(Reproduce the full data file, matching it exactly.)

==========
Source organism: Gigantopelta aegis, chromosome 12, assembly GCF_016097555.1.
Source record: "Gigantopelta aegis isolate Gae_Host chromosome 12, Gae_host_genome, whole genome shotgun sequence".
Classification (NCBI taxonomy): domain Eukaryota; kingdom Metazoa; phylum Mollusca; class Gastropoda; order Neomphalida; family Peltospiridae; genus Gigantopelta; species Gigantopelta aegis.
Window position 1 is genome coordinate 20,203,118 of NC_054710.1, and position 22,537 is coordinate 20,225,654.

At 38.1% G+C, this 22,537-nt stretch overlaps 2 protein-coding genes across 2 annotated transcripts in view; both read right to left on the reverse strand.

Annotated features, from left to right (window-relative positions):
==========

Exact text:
Source organism: Gigantopelta aegis, chromosome 12, assembly GCF_016097555.1.
Source record: "Gigantopelta aegis isolate Gae_Host chromosome 12, Gae_host_genome, whole genome shotgun sequence".
Classification (NCBI taxonomy): domain Eukaryota; kingdom Metazoa; phylum Mollusca; class Gastropoda; order Neomphalida; family Peltospiridae; genus Gigantopelta; species Gigantopelta aegis.
Window position 1 is genome coordinate 20,203,118 of NC_054710.1, and position 22,537 is coordinate 20,225,654.

At 38.1% G+C, this 22,537-nt stretch overlaps 2 protein-coding genes across 2 annotated transcripts in view; both read right to left on the reverse strand.

Annotated features, from left to right (window-relative positions):